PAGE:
By David Peel
Following major hurricanes like Harvey and Irma, many flooded cars are totaled by insurance companies and auctioned to salvage.
But look out, some of them will soon be for sale nearby.
No one makes the salvage actually destroy the car, so they sometimes get “rebuilt”. In the case of a partially flooded vehicle, they are sometimes just washed and sold.
The electrical systems are easily damaged by flooding but may work until rust takes over.
While title histories like Carfax usually reveal a salvage or rebuilt title, so-called “title washing” can still mask the damage. A state can show a car as having a flood-damaged title properly, but still may receive a clean title in another.
You can use tools like National Insurance Crime Bureau’s VINCheck service, that has free data from insurers to see if the car is a total loss or salvaged.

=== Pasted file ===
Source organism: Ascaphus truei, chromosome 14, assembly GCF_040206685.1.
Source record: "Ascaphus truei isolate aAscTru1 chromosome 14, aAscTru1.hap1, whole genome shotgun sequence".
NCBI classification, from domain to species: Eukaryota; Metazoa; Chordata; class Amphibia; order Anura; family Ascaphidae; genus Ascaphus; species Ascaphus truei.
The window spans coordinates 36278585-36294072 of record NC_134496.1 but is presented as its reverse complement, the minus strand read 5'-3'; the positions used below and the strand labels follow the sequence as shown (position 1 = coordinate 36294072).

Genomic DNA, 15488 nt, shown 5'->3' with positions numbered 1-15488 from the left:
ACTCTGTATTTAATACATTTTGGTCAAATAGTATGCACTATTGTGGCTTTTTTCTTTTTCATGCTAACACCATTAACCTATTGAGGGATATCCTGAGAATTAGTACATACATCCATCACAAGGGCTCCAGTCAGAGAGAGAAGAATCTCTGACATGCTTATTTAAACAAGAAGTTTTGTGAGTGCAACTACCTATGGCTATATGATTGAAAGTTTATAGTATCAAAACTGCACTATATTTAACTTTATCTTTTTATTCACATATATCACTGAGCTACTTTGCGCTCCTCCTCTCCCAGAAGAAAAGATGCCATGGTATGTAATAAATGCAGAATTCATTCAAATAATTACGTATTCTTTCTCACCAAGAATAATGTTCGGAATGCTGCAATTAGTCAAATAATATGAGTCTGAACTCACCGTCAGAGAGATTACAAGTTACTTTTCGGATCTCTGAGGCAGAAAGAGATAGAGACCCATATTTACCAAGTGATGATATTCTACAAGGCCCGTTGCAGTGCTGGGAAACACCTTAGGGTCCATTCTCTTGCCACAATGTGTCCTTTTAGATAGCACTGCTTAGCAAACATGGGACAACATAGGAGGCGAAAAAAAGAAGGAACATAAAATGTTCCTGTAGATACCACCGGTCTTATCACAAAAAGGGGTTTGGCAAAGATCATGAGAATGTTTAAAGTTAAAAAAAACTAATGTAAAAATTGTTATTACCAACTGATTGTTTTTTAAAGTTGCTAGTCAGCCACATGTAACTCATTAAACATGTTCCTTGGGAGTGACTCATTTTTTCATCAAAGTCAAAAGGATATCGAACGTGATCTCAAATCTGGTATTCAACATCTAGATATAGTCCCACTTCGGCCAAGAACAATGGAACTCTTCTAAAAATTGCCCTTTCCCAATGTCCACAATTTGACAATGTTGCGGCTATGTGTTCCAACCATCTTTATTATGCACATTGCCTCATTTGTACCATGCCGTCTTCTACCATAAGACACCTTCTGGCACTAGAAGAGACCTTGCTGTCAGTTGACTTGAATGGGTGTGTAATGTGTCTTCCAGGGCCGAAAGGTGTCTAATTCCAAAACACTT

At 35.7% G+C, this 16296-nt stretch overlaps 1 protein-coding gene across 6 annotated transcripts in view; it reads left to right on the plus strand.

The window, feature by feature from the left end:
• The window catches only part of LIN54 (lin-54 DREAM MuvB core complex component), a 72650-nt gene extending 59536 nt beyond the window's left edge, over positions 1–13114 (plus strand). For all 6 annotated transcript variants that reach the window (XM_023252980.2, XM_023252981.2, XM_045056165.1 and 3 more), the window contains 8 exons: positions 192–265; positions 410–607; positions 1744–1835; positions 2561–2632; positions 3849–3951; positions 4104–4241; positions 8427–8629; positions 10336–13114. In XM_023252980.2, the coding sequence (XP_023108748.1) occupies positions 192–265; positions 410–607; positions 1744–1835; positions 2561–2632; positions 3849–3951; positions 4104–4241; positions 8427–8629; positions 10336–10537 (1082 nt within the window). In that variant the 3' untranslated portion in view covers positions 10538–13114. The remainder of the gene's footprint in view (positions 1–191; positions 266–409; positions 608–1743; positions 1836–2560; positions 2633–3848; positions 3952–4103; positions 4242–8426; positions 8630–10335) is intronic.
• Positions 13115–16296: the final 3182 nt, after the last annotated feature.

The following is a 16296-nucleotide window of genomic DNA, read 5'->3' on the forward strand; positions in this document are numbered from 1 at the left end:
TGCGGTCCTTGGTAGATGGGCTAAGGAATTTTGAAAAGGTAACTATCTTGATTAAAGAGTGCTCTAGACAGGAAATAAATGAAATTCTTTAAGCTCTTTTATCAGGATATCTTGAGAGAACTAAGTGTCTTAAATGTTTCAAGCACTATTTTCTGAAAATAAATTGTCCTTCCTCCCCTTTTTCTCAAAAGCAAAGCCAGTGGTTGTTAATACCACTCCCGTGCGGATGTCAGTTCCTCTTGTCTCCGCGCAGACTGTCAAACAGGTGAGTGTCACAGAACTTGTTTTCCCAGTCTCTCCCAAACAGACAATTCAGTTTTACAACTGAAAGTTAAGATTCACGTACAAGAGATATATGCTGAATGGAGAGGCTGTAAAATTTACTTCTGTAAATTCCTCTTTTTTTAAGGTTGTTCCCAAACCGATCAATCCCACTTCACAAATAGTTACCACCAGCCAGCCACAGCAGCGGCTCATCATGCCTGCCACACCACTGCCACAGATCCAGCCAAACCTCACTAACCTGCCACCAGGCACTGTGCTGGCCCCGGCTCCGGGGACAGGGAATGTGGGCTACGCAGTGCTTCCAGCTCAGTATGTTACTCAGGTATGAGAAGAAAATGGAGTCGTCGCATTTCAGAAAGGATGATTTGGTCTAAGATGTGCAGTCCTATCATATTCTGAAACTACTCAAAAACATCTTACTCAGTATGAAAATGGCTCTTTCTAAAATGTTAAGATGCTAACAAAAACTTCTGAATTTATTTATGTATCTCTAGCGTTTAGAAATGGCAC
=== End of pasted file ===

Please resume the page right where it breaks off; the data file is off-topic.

One trick is to recall that submerged cars and trucks will often have telltale signs that can be found.
The door panel often can be removed with a screw or two. This reveals the hollow inside of the door, where there should be dust but no mud or debris.
Pop the hood, look for dried mud, dirt or debris in cracks, hard to wash areas, crevices, tucked in small recesses near the starter motor, top of the transmission, pumps and check wiring harnesses. Further, check for corrosion on components.
The carpeted interior and trunk may show rust lurking just underneath. Also look under the dashboard. Make sure to test any electrical components such as the cigarette lighter, windshield wipers and air conditioning.
Also, be aware of any mold and mildew. Bad smells are a problem.
Remember, if in doubt, cross it out.
Peel seeks justice for those injured in car accidents, medical malpractice, and nursing homes. He often addresses churches, clubs and groups without charge. Peel may be reached through PeelLawFirm.com wherein other articles may be accessed.
By David Peel